Also keep in mind that you may be bumped into by other people or there might be some splashes that happen; this is a wine tasting event after all, so we do not recommend that you wear something very light in color or something that you're going to be super disappointed by if you get splashes of wine stain on it. We suggest darker clothing here and something that is not made in a fabric that is too precious.


3. Don't Stink! Don't wear perfume, or smoke a cigarette and go into the tasting room. Tasting wine is an olfactory and sensory experience; you want to keep things as neutral as possible. There's nothing more sensitive to a winemaker who is trying to check the aromas of his wines to make sure that they have traveled soundly all the way from France, than to have you step up to his table and overpower his nose with your stinky eau de whatever. Wear deodorant, but not stinky deodorant; you don't want to smell like BO either, because again, crowded room, lots of people…

3. One Glass, Many Wines When you enter the room you will be greeted and handed a wine glass. This is your glass to use for the entire tasting, so hang on to it; don't set it down and lose it. If you are concerned about flavours of wine mixing from one tasting into the next, each table has a convenient pitcher of water on it. which you can rinse your class out with between tastings.

5. Spit or Swallow? Now let's talk tasting. When you're approaching the winemaker or the representative from the winery they will pour a small amount of wine into your glass; this is when you are to take a step back from the table to let the person waiting patiently behind you have access to the same precious liquid. At this time you take that wine, put it in your mouth swish it around to taste it, and then spit it out into the provided spit bucket.

Spit? Did I say 'spit'? That seems like sacrilege to many, but let's just understand that you are being poured a tasting pour. (You're not going to get a full glass of wine and it's not proper etiquette to ask for more wine, because the expectation is that you're going to swish and spit out this wine like a responsible wine taster).  You might find as you taste along that some of this juice is just too delicious to spit out, so you may want to enjoy one or two samples that you actually drink, but trust me, if you start drinking every single wine you taste, you'll be blotto before you even make it through the first few tables, and that is going to ruin the experience for you, as well as everyone around you.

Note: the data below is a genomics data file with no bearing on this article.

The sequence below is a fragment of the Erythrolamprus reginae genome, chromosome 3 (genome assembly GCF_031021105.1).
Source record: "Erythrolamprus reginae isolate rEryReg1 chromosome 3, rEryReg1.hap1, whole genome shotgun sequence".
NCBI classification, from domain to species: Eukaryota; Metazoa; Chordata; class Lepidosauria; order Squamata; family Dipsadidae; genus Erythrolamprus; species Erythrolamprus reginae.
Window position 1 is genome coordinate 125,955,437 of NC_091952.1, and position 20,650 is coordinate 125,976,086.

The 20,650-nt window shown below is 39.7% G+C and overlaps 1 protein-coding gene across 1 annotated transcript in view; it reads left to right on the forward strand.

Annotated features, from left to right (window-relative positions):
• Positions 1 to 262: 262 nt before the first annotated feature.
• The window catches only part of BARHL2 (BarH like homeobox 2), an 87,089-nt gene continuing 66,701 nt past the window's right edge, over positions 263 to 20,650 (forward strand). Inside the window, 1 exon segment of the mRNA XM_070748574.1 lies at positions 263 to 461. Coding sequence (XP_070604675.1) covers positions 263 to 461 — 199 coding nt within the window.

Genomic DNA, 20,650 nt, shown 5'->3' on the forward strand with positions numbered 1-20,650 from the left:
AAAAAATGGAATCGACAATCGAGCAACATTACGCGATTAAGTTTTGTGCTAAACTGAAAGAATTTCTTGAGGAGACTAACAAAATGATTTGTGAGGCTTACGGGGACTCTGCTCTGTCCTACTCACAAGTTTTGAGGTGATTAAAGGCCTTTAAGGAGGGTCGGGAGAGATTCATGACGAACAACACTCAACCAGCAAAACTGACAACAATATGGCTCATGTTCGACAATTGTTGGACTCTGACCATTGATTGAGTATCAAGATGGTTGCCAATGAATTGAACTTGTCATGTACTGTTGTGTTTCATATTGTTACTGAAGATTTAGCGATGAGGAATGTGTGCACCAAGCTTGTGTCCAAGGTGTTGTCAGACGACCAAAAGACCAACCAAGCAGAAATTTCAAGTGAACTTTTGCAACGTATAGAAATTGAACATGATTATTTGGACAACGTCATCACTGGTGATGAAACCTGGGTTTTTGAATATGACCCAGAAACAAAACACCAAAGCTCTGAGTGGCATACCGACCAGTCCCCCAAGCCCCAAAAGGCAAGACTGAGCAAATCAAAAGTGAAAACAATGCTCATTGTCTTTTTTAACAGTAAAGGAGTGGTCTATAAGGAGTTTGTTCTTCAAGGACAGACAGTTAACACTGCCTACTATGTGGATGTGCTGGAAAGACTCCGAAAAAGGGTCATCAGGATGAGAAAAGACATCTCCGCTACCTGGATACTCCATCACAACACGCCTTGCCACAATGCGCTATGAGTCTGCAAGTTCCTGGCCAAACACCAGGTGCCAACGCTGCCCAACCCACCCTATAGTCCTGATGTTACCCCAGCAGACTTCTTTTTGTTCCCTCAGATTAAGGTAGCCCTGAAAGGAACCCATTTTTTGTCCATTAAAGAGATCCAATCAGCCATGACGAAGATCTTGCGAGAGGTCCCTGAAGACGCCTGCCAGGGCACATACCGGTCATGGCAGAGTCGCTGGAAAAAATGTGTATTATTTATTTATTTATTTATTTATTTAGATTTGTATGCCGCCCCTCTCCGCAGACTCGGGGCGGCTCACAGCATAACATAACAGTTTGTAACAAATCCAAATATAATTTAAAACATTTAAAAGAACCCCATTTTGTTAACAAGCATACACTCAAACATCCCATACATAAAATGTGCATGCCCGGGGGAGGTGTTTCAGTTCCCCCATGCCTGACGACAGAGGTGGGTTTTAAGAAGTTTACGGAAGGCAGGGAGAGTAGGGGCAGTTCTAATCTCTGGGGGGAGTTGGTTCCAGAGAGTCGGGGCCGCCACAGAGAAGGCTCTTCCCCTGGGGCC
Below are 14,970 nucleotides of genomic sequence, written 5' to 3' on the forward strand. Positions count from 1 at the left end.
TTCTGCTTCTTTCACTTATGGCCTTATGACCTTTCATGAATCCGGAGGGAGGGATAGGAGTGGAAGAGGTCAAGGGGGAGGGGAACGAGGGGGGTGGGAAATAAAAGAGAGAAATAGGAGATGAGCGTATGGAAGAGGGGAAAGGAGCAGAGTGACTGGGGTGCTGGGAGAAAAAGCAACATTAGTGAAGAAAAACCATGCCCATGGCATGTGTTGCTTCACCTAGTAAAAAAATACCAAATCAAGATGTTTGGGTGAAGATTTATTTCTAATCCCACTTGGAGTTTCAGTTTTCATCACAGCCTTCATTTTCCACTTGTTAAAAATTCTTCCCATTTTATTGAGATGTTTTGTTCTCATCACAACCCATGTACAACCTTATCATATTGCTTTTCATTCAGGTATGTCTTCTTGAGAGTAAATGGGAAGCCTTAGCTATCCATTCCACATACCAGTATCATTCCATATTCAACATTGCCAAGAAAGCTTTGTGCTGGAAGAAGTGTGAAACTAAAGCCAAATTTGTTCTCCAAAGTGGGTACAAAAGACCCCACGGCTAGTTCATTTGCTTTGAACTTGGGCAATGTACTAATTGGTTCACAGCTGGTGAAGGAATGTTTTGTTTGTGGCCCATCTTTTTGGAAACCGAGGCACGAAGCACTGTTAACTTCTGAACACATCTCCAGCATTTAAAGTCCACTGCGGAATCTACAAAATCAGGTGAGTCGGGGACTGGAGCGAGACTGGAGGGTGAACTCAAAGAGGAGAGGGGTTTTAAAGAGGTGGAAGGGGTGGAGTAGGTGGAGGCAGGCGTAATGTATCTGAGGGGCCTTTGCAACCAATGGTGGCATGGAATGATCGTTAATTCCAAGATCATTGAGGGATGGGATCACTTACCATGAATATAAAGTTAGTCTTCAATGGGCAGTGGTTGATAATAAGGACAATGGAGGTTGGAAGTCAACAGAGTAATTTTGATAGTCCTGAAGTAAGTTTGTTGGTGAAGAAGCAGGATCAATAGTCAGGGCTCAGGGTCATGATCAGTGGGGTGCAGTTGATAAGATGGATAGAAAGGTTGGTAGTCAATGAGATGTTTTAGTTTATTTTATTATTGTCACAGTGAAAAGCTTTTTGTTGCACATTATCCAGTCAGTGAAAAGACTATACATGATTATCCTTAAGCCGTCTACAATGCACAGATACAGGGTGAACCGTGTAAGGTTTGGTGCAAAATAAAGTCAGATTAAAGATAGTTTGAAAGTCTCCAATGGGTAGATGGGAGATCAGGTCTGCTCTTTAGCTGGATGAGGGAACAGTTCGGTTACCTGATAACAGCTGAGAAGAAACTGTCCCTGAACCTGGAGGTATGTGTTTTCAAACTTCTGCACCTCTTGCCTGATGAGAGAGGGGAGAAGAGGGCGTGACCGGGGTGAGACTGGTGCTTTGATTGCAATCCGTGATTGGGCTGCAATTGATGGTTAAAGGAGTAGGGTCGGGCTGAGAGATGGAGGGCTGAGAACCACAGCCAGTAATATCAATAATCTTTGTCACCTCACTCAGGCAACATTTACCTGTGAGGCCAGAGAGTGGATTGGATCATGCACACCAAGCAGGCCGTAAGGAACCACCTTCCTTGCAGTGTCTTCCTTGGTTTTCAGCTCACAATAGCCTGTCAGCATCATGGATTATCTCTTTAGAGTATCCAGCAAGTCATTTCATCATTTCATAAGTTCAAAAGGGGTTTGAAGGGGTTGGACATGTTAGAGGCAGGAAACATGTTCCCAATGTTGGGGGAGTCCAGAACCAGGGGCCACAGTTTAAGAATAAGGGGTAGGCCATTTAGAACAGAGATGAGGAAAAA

Also, on the note of tasting, to make sure that your palate doesn't become fatigued it's also a good idea to spit; and I would not suggest that you chew gum or breath mints during the wine tasting because they will alter the taste of the wine.

6. Offer Positive Feedback If you have an opinion on the wine that is less than positive, please keep it to yourself although if you really enjoy it please do let the winery (who is putting at least a year of effort into that bottle in front of you) know how you enjoy having them visit us from however far away they've come, and that you like tasting their wine.

7. Take the Experience Home Now we've covered spitting and how you should try not to get tipsy at the wine tasting (or ‘sloshed’, as Ali from our team likes to say), but I leave the most important tip for now: at the end of all this tasting, make sure that you have a designated driver, or transit, or cab, so you get home safely.

Lastly, as you're leaving the tasting room, make sure that you pick up something in the onsite store on the way out. Many special bottles that are not regularly available in stores are available for a limited time for the festival, right there in the tasting room. Grab something special and re-live your tasting experience again later at home.

Are you planning to attend? Come back to this post and tell us how you enjoyed your festival experience.

Or talk to us about it on Facebook or Twitter.